# Pressure Circuit

Discussion in 'The Projects Forum' started by n0nesense, Jan 11, 2013.

1. ### n0nesense Thread Starter New Member

Jan 11, 2013
8
0
Hi everyone. Thank you for viewing.

I have some problems with my pressure circuit. I am using a Force Sensing Resistor that act as a basic resistor. When there is pressure, the resistance will drop. It is somewhat like a LDR.
https://www.sparkfun.com/products/9376

The 1M ohm pot is supposed to be a dummy that act as the sensor. In simulation when both POT at max, the buzzer is not working. After i reduced the resistance of the 1M ohm pot, then only there is output. Overall, the expected result is obtained (in simulation).

But when i try it on a breadboard, the output is approx to 8V at all time, regardless of the variation of pot. So, i wonder how can this problem occur when it does not in simulation. Is it the 555 or the transistor? or the overall circuit?

This is the actual circuit that i refer to create my version
http://electroschematics.com/6122/pressure-sensor-alarm/

2. ### wayneh Expert

Sep 9, 2010
11,927
2,858
What output is 8v, the voltage on pin 3?

I think the sum of R1 and R2 may be too large, and not enough current flows to pull the gate voltage down. Try leaving one of them out.

And try to isolate the problem. If you apply a voltage to the gate of the MOSFET, does the buzzer work? Why are you using only 3V? That's not enough to switch the MOSFET.

3. ### Ron H AAC Fanatic!

Apr 14, 2005
7,050
655
BS170 gate threshold voltage (Vgs(th) can be anywhere between 0.8V and 3V, according to the datasheet. In your circuit, the gate-to-source voltage will vary between 0V and ≈2.5V, depending on the settings of the two variable resistors. Your 3V source needs to be increased to at least 6V to ensure that the circuit will work.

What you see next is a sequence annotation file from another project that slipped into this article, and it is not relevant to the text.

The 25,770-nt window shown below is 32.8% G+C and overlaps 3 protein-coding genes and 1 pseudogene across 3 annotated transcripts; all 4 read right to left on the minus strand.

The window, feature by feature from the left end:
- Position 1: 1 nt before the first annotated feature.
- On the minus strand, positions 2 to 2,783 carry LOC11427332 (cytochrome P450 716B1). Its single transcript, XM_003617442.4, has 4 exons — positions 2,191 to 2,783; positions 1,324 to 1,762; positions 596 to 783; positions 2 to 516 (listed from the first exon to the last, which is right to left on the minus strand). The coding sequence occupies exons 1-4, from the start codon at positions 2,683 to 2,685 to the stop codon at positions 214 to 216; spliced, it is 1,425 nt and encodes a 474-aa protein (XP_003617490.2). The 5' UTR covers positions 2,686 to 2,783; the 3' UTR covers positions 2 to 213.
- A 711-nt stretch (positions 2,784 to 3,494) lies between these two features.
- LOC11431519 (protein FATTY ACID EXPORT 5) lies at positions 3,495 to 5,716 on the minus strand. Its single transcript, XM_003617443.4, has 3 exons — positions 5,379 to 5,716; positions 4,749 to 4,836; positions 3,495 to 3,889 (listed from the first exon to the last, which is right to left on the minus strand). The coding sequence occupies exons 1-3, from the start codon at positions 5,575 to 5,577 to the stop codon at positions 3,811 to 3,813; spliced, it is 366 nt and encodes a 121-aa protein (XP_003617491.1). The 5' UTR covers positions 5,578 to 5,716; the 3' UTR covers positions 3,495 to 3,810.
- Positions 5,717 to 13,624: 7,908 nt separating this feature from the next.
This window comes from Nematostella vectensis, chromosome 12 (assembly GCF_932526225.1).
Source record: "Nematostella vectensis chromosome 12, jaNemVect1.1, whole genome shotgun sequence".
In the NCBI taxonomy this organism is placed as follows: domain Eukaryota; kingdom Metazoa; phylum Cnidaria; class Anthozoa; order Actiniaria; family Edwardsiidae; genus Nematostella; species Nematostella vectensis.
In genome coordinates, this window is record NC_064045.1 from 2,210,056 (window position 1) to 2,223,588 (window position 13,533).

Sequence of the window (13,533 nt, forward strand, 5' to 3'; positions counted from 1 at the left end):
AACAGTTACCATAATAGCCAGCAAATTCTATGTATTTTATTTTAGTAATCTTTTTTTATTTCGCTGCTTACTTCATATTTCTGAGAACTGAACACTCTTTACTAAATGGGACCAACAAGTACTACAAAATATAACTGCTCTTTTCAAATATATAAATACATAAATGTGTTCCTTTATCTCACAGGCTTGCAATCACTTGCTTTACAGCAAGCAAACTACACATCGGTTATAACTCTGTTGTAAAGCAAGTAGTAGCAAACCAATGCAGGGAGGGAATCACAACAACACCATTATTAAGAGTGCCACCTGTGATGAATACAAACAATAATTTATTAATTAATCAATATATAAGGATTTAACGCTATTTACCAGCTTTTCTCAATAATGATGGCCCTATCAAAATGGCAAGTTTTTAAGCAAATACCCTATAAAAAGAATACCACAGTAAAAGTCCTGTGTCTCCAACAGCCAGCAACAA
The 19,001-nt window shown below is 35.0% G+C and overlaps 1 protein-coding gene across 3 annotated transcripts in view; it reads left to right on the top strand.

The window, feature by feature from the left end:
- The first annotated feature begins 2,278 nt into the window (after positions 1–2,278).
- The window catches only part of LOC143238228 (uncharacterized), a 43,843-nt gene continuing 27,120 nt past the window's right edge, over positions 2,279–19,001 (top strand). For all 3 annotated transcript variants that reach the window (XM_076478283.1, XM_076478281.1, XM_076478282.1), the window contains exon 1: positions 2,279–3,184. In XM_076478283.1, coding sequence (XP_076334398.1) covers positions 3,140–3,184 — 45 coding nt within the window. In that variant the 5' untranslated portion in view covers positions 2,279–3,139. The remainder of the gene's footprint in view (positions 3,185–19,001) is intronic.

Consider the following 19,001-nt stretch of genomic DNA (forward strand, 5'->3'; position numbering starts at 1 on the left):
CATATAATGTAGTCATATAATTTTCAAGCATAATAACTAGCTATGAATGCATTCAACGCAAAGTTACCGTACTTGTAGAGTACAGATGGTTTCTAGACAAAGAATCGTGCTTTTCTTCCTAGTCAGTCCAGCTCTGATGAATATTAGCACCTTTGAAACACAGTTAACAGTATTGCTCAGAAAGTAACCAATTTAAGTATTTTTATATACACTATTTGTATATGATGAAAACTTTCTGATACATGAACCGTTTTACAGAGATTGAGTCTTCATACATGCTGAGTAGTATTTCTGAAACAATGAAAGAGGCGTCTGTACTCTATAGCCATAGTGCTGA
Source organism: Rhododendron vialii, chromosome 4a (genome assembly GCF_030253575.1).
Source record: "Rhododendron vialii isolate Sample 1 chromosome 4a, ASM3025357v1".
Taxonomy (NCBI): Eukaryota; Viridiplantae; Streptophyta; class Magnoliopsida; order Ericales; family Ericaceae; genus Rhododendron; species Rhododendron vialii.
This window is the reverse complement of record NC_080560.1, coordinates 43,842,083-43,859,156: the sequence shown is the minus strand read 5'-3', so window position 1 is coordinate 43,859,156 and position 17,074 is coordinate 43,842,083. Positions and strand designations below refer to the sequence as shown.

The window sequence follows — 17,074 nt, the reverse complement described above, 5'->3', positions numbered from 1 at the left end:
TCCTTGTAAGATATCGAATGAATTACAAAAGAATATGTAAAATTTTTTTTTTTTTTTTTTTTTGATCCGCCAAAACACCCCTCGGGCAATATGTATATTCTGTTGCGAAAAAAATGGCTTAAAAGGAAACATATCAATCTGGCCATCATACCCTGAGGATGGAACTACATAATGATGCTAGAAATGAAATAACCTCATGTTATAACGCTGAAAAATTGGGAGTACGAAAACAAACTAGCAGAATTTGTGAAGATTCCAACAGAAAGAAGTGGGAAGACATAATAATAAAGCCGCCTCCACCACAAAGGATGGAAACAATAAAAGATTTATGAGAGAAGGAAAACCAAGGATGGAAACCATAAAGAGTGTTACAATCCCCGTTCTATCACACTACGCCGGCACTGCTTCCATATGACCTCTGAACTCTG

You have learned that a simulator is only as good as the spice models of the devices you are using. The models are generally "typical". Your hardware part will not be exactly typical. The simulator is also only as good as the person using it.
Also - you don't need D1.

EDIT: It looks to me like your circuit, when you get it working, will turn the buzzer off when pressure is applied to your sensor. With no pressure applied, the buzzer will be on. This is opposite of the circuit you linked to, which has a piezo sensor.

Last edited: Jan 11, 2013
4. ### n0nesense Thread Starter New Member

Jan 11, 2013
8
0
yes, the output at pin 3. Thank you for the suggestion. I will be sure to try it out.

5. ### n0nesense Thread Starter New Member

Jan 11, 2013
8
0
Thank you for the modification suggestion, I will try it out when i go to lab this monday and let you know what happens.
Do you mean that the way i edited it (from the linked circuit) has turned the circuit the opposite way of how it is supposed to work? If so, then this is bad, very bad

6. ### Ron H AAC Fanatic!

Apr 14, 2005
7,050
655
When the piezo device is subjected to pressure, it delivers an impulse of voltage. This charges up the cap on the gate of the MOSFET, turning it on for a short amount of time. This causes the 555 output to go high for a short period of time, turning on the buzzer.

When pressure is applied to your circuit, the voltage on the gate of the MOSFET goes low. If it was previously on, it will be turned off. While the MOSFET was on, the buzzer would have been sounding. Pressure would turn the buzzer off momentarily.
You might be able to get the action you want by connecting the buzzer between the output and +9V instead of to ground.